I am going to skip the in depth discussion of flight and fight response in horses because I think that it is pretty clearly understood. It is as simple as that a horse’s first response to a new or frightening situation is to flee. The blood shunts from their brain and organs to their muscles and they bolt. If they are cornered in an unbearable situation, they will fight until they are free enough to flee. There is a lot more to this aspect of the horse’s natural instinct, however, one of the most amazing truths about a horse is that this instinct can be numbed with the very simplest repetitive handling. One of the reasons that horses are able to be used by humans is that they take to be dominated in a relationship. I do not mean dominated in an aggressive or physical sense, I mean that more than other animals, they are willing to have a leader. We want to build on the later instinct and gradually eradicate the flight or fight response in our horses.
In performance horses, we are taking this relationship to a new level. We need to hone a horse’s natural talents and athletic ability, while still harnessing and directing it. Numbing a horse’s response to humans is no longer our goal. We want a horse to learn to respond to subtle cues; we want them to be tuned into us at all times. It now becomes even more important that you are a good leader. Keep these things in mind while you are leading your performance horse through his training.
• Trust: Your horse must have as much confidence in you as you have in him. You are not teaching your horse to do each new thing without fear. You are instilling the belief that anything you ask him to do will be safe. For your horse to be fearless in the showpen, you must never put him in a situation where he loses your trust. Be thoughtful about what you are doing. Is your horse advanced enough to be doing what you are asking of him? Is he capable of doing what you are asking, or are you putting him in a situation where he will fail?
• Focus: These sports require specific cuing and timing. You must be focused on your horse and on your job for him to be able to do his job. You are the pilot, and with that comes great responsibility. Only handle your horse for as long as you can stay engaged.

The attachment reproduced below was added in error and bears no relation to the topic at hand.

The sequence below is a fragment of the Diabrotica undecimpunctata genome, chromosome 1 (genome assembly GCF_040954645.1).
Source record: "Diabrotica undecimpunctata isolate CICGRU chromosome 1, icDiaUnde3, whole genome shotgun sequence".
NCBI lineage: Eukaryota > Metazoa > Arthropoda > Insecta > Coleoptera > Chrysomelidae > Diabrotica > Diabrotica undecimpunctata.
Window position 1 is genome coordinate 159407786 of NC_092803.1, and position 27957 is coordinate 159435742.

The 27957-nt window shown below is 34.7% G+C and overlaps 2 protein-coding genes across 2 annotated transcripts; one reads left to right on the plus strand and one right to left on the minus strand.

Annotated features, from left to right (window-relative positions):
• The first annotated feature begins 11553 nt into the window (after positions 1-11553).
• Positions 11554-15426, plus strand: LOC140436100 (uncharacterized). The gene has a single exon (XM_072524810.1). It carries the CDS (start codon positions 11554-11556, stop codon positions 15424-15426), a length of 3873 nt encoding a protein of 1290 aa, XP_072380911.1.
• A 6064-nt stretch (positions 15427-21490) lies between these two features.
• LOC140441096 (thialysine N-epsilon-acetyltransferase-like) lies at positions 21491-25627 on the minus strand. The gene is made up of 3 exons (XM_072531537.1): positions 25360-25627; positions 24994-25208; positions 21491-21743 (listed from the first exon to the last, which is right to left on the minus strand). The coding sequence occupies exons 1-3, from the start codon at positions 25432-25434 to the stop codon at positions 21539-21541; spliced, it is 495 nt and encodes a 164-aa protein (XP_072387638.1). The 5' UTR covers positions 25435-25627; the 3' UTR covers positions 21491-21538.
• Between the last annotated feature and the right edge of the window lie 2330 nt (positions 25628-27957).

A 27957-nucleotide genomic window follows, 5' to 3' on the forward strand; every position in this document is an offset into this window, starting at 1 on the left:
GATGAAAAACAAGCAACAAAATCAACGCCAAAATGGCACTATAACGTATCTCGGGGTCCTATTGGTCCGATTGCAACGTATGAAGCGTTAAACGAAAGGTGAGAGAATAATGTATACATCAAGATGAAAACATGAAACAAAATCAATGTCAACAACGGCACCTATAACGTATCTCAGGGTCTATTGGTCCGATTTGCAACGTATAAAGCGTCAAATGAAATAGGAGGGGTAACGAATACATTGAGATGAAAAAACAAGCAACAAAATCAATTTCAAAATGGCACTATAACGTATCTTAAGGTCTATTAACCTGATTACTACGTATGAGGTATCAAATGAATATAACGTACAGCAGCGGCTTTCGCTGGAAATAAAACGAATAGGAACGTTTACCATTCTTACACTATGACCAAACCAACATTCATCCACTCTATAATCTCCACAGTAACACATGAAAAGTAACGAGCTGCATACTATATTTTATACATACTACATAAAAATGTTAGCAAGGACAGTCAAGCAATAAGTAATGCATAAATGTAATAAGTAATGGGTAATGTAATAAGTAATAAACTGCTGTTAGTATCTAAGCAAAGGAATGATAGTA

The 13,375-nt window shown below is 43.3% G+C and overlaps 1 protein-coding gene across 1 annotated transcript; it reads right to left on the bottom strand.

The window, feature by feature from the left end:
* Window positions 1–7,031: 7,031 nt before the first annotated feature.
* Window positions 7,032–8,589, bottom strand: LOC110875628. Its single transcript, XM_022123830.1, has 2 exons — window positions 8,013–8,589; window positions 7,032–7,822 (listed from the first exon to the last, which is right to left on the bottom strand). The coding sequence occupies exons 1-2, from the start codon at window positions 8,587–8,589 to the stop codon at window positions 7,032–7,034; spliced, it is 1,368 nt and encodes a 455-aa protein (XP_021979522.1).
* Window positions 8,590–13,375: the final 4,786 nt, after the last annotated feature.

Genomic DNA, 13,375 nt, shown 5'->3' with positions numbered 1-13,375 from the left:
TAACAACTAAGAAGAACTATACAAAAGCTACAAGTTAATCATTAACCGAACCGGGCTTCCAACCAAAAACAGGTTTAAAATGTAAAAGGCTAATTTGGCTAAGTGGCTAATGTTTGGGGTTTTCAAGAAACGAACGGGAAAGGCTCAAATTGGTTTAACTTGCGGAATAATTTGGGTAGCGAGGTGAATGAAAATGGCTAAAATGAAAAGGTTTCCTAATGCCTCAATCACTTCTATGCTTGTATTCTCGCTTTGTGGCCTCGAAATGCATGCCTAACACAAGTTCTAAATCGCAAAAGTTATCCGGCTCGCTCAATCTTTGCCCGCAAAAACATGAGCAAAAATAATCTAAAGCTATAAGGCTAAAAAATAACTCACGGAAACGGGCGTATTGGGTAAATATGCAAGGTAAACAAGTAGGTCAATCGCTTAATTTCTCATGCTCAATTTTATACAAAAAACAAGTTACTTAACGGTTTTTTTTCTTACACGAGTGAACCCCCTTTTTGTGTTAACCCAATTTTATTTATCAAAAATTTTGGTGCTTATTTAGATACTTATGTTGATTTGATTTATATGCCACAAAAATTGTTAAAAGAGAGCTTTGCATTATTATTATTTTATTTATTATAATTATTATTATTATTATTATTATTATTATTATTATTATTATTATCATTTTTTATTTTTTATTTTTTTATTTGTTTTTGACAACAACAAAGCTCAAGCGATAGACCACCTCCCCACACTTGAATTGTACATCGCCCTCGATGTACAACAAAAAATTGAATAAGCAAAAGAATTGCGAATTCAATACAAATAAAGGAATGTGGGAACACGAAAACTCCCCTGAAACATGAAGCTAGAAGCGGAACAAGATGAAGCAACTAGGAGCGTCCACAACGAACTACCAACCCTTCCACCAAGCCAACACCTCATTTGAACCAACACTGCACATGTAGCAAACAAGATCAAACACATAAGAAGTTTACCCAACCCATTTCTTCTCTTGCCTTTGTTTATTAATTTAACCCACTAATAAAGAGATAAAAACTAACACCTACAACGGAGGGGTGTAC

• Fairness: Structure in your program is paramount. Training a horse, in its simplest terms, is giving a cue until you get the desired response and then releasing the pressure. The horse then learns what you are asking for because they get relief when they give the correct response. As you advance in a horse’s training, this is still true, no matter how complex the maneuver. Be very cautious in your training that you are giving consistent direction. Just like with raising children, consistency and fairness in educating and discipline is key.
• Emotion: You must care for horse and what you are doing, but your emotions have no place in training. You must not allow yourself to become frustrated or angry. Likewise, you must not think you can pet and love your horse into perfection. Training horses is a process that must be followed pragmatically. Sometimes they need a firm hand, sometimes they need to be eased up on, but both instances are determined by what the horse needs to learn, not by how you are feeling about the process. You must put aside your emotions and train your horse without a charge.
• Self Examination: It is not only about your horse. As the leader in your relationship, the entire responsibility falls on you to create the situation your horse needs to thrive. You must always be honestly looking at your actions and your program and editing if needed. It is not easy to be a good leader, but if it was easy, everyone would do it!

"The challenge of leadership is to be strong, but not rude; be kind, but not weak; be bold, but not bully; be thoughtful, but not lazy; be humble, but not timid; be proud, but not arrogant; have humor, but without folly."
— E. James Rohn

Tuesday, March 29, 2011

Willing and Able

Spring is here and with it comes show season. Futurity horses are being stepped up and the cobwebs are being knocked off of the trusty showponies. I sat in the middle of my arena on my futurity horse the other day thinking about the definition of a reined horse. Both the NRHA and the NRCHA have similar definitions that touch on the description of a reined horse as one that is willfully guided, responding to the rider with little or no visible cues. These words have stuck with me and have come to hold strong meaning with regards to my training program.

I have always held a very strong belief that talented horses can be trained and allowed to perform at the highest level without compromising the well being of the animal, physically or mentally. In this blog we will delve into the process of building performance horses in a sustainable way. As riders and trainers we have a unique opportunity to have an impact on a specific animal. This is both an honor and a responsibility. I hope you will join in the discussion.

"Riding a horse is not a gentle hobby, to be picked up and laid down like a game of solitaire. It is a grand passion. It seizes a person whole and once it has done so, he/she will have to accept that his life will be radically changed."— Ralph Waldo Emerson